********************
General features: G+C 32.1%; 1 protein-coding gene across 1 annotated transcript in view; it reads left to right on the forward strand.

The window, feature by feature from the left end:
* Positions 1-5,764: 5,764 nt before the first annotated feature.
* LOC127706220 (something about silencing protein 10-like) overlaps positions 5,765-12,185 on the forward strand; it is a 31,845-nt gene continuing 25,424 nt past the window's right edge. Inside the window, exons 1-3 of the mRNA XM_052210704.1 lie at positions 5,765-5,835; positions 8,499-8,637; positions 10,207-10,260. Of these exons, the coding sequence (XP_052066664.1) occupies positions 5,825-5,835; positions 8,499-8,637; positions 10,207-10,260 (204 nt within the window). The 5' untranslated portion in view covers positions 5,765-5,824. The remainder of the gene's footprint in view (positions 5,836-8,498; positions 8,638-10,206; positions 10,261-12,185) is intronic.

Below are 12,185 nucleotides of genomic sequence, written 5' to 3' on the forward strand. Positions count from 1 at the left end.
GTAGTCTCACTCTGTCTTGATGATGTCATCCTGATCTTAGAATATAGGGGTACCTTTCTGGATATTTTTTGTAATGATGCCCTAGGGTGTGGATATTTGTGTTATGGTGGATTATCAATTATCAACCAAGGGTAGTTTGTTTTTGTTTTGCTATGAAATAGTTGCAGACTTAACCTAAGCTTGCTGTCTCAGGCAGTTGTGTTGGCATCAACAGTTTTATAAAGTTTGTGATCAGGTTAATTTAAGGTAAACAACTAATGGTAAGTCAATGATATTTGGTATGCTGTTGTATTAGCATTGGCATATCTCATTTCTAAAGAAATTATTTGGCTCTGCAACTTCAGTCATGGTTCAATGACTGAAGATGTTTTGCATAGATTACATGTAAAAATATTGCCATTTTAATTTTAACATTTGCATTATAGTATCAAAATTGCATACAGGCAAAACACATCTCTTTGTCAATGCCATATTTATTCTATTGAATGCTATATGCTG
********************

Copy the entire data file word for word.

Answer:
General features: G+C 32.1%; 1 protein-coding gene across 1 annotated transcript in view; it reads left to right on the forward strand.

The window, feature by feature from the left end:
* Positions 1-5,764: 5,764 nt before the first annotated feature.
* LOC127706220 (something about silencing protein 10-like) overlaps positions 5,765-12,185 on the forward strand; it is a 31,845-nt gene continuing 25,424 nt past the window's right edge. Inside the window, exons 1-3 of the mRNA XM_052210704.1 lie at positions 5,765-5,835; positions 8,499-8,637; positions 10,207-10,260. Of these exons, the coding sequence (XP_052066664.1) occupies positions 5,825-5,835; positions 8,499-8,637; positions 10,207-10,260 (204 nt within the window). The 5' untranslated portion in view covers positions 5,765-5,824. The remainder of the gene's footprint in view (positions 5,836-8,498; positions 8,638-10,206; positions 10,261-12,185) is intronic.

Below are 12,185 nucleotides of genomic sequence, written 5' to 3' on the forward strand. Positions count from 1 at the left end.
GTAGTCTCACTCTGTCTTGATGATGTCATCCTGATCTTAGAATATAGGGGTACCTTTCTGGATATTTTTTGTAATGATGCCCTAGGGTGTGGATATTTGTGTTATGGTGGATTATCAATTATCAACCAAGGGTAGTTTGTTTTTGTTTTGCTATGAAATAGTTGCAGACTTAACCTAAGCTTGCTGTCTCAGGCAGTTGTGTTGGCATCAACAGTTTTATAAAGTTTGTGATCAGGTTAATTTAAGGTAAACAACTAATGGTAAGTCAATGATATTTGGTATGCTGTTGTATTAGCATTGGCATATCTCATTTCTAAAGAAATTATTTGGCTCTGCAACTTCAGTCATGGTTCAATGACTGAAGATGTTTTGCATAGATTACATGTAAAAATATTGCCATTTTAATTTTAACATTTGCATTATAGTATCAAAATTGCATACAGGCAAAACACATCTCTTTGTCAATGCCATATTTATTCTATTGAATGCTATATGCTG